Panama, Abraaj and a dream that rich people wanted to believe

“We have taken the risk out of investing in what the West mistakenly calls ’emerging markets,’ ” he says in elegant, Pakistani-accented English from a Madison Avenue outpost. “They’re growth markets….” Arif M. Naqvi, quoted in a gushy 2015 Forbes profile. The WikiMedia photo is from 2008, when he was a superstar at the World Economic Forum on the Middle East.

The Panama connections are but footnotes — the real story is the health care fraud in which the high and mighty wanted to believe

Death of a neoliberal dream

by Eric Jackson

If you are a billionaire concerned about populists of one sort or another who might tax your fortune, you would be in line with your peers if you stashed it away in various havens with banking and/or corporate secrecy. Panama, like the British Channel Islands, the US State of Delaware, the Cayman Islands, Dubai and various specks of Micronesia, is one of those sorts of jurisdictions. There are others.

Thus it was not a total shock when Pakistani businessman Arif Naqvi, a former accountant with the now late and scandal-tainted Arthur Andersen firm, was mentioned in The Panama Papers. Mossack Fonseca set up a pipeline via which things would flow from a British Virgin Islands company, through its officer entity Abraaj Club Holdings Ltd, to an apartment in Dubai. Naqvi was already by then the owner of Saint Honoré, a Panamanian company that was founded as a Colon Free Zone perfume wholesaler but which he turned to other unspecified purposes after he acquired it.

Abraaj? An Arabic male name that means “gift of God” or “beautiful-eyed,” now common in various languages in various renditions throughout the Muslim world. But in the corporate world that’s a group of entities centering around Arif Naqvi and based in Dubai. The Abraaj Group began in 2002 and became the Middle East’s largest private equity firm.

The Abraaj group’s rise coincided with the peak and fall of the oil economy, the transformation of the United Arab Emirates from a gritty but very rich oil patch to a gleaming financial center and most of the Gulf oil sheikhdoms from peaceful collectors of the world’s energy rent to jihadi firebrands. It’s a downside of the “monetization” of economies that produce things into systems where abstract financial transactions that often have little to do with anything tangible are the name of the game.

But billionaires will be billionaires. They congregate. They have done well for themselves in a world of deregulation, subtle transfers of fortunes across international boundaries, privatization, “market solution” political dogma and bottom lines seeming to have little to do with anything real. In short, they have been the beneficiaries and proponents of neoliberal economics.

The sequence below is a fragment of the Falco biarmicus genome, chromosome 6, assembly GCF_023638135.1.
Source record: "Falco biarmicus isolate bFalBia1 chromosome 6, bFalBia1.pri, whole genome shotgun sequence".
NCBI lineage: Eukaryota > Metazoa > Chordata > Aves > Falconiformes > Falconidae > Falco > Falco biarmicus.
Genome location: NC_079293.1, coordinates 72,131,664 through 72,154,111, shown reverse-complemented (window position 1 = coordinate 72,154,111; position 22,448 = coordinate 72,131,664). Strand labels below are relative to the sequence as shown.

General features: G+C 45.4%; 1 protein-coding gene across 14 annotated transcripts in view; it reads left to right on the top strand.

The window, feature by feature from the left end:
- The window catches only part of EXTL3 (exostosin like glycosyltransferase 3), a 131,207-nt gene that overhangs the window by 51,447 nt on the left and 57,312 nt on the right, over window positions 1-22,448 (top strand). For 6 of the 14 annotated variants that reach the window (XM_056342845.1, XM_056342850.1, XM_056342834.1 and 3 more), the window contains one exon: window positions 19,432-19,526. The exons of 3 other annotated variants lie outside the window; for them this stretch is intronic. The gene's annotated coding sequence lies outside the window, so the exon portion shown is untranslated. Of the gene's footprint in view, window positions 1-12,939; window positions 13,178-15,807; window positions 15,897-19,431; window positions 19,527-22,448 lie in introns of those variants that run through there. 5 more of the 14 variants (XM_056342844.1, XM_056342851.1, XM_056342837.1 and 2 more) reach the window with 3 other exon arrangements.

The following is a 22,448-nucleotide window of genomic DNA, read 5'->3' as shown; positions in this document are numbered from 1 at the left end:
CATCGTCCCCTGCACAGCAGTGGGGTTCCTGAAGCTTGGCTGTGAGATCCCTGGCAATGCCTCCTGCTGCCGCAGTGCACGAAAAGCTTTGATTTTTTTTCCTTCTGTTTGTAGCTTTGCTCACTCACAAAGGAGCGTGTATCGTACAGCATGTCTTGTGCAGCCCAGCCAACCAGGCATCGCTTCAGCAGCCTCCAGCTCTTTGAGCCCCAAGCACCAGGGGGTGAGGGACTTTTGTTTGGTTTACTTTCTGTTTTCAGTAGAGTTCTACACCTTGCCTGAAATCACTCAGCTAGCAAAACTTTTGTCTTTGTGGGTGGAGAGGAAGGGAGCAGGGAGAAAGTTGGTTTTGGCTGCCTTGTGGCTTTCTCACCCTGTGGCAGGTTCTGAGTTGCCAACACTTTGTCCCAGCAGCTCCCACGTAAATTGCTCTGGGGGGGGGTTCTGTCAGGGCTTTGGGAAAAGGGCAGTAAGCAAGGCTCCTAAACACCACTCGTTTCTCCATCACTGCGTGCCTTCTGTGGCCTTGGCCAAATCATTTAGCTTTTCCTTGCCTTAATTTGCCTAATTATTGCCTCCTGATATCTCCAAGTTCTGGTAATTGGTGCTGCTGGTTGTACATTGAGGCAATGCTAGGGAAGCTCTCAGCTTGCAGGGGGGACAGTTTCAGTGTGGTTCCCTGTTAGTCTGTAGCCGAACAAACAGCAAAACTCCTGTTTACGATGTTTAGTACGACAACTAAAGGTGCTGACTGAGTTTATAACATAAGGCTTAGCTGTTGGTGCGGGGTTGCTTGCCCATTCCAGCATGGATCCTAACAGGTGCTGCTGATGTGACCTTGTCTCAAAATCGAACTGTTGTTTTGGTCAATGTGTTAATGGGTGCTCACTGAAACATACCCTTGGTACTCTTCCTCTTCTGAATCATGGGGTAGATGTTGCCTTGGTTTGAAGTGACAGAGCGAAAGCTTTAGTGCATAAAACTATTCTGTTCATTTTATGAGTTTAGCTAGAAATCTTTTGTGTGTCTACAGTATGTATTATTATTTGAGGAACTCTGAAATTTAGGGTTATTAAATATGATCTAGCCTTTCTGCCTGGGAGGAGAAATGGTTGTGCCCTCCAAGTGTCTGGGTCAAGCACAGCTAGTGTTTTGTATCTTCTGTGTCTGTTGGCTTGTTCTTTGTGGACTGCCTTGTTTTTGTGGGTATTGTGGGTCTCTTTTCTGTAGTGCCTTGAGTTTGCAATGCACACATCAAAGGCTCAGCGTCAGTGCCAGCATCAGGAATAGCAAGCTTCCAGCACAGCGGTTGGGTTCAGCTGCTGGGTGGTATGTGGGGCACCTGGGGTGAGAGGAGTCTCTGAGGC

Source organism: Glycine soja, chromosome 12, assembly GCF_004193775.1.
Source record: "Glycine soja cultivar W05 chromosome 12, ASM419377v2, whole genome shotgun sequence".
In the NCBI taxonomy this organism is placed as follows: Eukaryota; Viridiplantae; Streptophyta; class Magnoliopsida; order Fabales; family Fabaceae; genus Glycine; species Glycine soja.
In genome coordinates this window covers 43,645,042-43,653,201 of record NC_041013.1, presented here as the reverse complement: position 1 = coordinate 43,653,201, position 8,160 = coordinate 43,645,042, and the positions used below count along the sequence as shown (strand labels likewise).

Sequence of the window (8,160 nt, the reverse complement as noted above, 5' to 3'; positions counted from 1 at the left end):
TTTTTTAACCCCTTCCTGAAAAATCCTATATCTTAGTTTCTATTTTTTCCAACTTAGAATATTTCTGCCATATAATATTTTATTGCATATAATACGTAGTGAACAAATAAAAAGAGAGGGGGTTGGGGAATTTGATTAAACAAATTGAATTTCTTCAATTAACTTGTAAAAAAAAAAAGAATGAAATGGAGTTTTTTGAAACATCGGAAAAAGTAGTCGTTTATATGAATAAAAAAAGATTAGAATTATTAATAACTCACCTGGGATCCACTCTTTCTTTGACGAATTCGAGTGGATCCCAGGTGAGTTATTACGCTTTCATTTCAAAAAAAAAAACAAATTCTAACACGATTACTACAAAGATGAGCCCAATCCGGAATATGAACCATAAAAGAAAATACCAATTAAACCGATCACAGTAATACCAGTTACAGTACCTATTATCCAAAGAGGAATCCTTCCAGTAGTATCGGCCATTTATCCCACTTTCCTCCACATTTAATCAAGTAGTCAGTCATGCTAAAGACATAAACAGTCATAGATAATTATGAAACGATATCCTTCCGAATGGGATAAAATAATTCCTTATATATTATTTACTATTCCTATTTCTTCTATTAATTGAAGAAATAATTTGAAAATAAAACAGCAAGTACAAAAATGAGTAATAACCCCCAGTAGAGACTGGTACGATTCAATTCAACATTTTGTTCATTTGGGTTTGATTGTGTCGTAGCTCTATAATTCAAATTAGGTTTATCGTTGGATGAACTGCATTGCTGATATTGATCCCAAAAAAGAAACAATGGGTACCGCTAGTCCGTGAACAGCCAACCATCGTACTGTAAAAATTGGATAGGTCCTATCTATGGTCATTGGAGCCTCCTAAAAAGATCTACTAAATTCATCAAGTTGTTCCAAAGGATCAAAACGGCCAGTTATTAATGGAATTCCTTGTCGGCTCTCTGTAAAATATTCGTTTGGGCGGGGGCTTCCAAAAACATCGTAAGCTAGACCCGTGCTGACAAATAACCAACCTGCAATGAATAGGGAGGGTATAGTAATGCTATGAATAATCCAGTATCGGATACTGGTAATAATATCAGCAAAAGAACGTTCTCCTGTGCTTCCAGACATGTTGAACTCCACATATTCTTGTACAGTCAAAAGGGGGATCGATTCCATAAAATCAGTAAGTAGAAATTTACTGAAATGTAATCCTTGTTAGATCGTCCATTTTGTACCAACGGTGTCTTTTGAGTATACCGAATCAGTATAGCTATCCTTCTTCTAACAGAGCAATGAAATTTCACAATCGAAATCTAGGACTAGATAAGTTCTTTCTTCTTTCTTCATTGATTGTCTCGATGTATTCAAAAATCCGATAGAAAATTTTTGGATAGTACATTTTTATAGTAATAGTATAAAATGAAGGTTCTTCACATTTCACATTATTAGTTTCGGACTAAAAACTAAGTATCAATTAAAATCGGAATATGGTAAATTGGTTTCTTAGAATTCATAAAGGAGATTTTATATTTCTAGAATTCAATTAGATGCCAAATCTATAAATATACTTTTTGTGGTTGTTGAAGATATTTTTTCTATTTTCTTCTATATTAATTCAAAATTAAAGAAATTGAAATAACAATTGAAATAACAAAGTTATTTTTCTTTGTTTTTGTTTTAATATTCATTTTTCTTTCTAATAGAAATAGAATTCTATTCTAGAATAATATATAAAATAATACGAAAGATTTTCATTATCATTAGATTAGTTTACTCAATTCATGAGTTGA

Socialized medicine? Can’t have THAT. Need a MARKET solution, lest someone like a boricua bartender from the Bronx become the symbol of the future. So when Mr. Naqvi went into the health care business, there were people who wanted to believe. They wanted to believe in Abraaj Growth Markets Health Fund, which would bring high-quality private health care to South Asia, Africa and eventually Latin America.

The Bill & Melinda Gates Foundation bought in. Kuwait’s social security system bought in. The World Bank Group’s International Finance Corporation bought in. Uncle Sam’s OPIC bought in. The health fund raised a billion dollars. And it was all a swindle, a combination ponzi scheme and shell game with the many pieces of the Abraaj group. As in grossly overvalued assets. As in new investment used to pay debts to older investors. As in no such thing as a Third World private health care boom, or even any start on one.

In the middle of last year the Kuwaitis and the Gates Foundation demanded an accounting, with Kuwait leading the line of creditors at the courthouse in the Cayman Islands, where Abraaj is for the most part registered. Deloitte and PricewaterhouseCoopers (PwC) were appointed as receivers, with the former moving to pull out unless given more money some guarantees about they themselves not being prosecuted over decisions made in the restructuring and selloff. Arif Naqvi was forced out as CEO and managing partner Mustafa Abdel-Wadood was obliged to resign late last year. Then, on April 11, the US warrants came unsealed. Abdel-Wadood was busted at a hotel in New York, where he was staying on a trip for his son to look at upscale US universities. Naqvi was arrested a few hours later in London with US authorities seeking extradition. The indictment was about wire fraud, securities fraud and conspiracy to commit these offenses. It’s likely that there will be a superseding indictment, as plans to make arrests were moved up when Abdel-Wadood suddenly showed up in the United States without the US Justice Department expecting it.

Are there businesses for outraged Panama residents to boycott? Apparently not. At the end of January Abraaj’s Latin American assets were sold. Although the Abraaj Latin America Fund II, LP business hype — published on the Inter-American Development Bank’s website, of all places — talked about investments in Panama, it appears that there were indirect at the time of the collapse. For example, Abraaj bought the Selina hotel group from its Mexican owners and that chain operates four mid-range hotels or hostels catering to tourists in Panama. It also bought Colombia’s biggest private label food processor, QBCo, which does export to Panama but is a minor player on the market here. Now all of these assets are owned by Colony Capital, a hedge fund based in Santa Monica, California.

So quality private health care systems in the Third World go the way of ENRON, the bubble, mortgage-based securities, Willow Bay’s gushy talk about a new economy and, looking back a bit, the Dutch tulip bubble. But the Davos crowd thought it was so very important to believe.


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